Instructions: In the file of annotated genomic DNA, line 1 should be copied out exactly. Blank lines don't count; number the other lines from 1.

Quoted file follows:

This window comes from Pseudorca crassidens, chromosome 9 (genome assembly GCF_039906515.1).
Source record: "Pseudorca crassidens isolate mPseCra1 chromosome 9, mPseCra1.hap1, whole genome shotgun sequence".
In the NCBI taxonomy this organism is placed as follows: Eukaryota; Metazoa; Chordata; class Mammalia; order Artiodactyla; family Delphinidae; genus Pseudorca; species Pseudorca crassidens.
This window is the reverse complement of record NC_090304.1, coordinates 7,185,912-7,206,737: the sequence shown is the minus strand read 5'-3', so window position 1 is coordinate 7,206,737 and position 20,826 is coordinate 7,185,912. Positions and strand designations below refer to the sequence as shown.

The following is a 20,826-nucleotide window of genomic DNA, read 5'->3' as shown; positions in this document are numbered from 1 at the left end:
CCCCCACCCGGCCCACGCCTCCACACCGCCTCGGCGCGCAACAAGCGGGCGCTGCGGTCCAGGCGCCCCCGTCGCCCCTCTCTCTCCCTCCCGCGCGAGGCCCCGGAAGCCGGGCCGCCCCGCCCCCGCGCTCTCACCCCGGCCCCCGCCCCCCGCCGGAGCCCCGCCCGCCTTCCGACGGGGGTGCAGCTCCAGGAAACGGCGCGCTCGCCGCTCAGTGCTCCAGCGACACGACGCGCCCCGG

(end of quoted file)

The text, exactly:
This window comes from Pseudorca crassidens, chromosome 9 (genome assembly GCF_039906515.1).